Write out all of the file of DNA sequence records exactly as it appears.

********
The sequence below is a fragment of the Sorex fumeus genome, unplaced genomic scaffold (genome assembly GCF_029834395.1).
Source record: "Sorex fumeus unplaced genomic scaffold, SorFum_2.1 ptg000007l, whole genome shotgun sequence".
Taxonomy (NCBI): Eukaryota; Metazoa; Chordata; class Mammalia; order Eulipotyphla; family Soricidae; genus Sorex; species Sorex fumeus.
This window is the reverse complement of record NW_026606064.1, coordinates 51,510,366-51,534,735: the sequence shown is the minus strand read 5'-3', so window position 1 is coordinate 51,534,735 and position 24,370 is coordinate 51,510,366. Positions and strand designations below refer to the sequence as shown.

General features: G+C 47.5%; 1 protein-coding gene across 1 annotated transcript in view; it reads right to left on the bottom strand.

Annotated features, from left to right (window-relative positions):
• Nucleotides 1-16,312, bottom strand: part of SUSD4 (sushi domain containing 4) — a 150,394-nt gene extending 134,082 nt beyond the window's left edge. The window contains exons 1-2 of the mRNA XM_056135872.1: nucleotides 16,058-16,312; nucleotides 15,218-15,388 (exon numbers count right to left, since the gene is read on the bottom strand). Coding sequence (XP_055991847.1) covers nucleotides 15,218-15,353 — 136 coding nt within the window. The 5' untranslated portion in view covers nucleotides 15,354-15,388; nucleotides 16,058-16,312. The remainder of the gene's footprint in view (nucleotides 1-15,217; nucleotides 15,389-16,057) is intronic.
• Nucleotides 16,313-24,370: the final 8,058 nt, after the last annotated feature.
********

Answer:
The sequence below is a fragment of the Sorex fumeus genome, unplaced genomic scaffold (genome assembly GCF_029834395.1).
Source record: "Sorex fumeus unplaced genomic scaffold, SorFum_2.1 ptg000007l, whole genome shotgun sequence".
Taxonomy (NCBI): Eukaryota; Metazoa; Chordata; class Mammalia; order Eulipotyphla; family Soricidae; genus Sorex; species Sorex fumeus.
This window is the reverse complement of record NW_026606064.1, coordinates 51,510,366-51,534,735: the sequence shown is the minus strand read 5'-3', so window position 1 is coordinate 51,534,735 and position 24,370 is coordinate 51,510,366. Positions and strand designations below refer to the sequence as shown.

General features: G+C 47.5%; 1 protein-coding gene across 1 annotated transcript in view; it reads right to left on the bottom strand.

Annotated features, from left to right (window-relative positions):
• Nucleotides 1-16,312, bottom strand: part of SUSD4 (sushi domain containing 4) — a 150,394-nt gene extending 134,082 nt beyond the window's left edge. The window contains exons 1-2 of the mRNA XM_056135872.1: nucleotides 16,058-16,312; nucleotides 15,218-15,388 (exon numbers count right to left, since the gene is read on the bottom strand). Coding sequence (XP_055991847.1) covers nucleotides 15,218-15,353 — 136 coding nt within the window. The 5' untranslated portion in view covers nucleotides 15,354-15,388; nucleotides 16,058-16,312. The remainder of the gene's footprint in view (nucleotides 1-15,217; nucleotides 15,389-16,057) is intronic.
• Nucleotides 16,313-24,370: the final 8,058 nt, after the last annotated feature.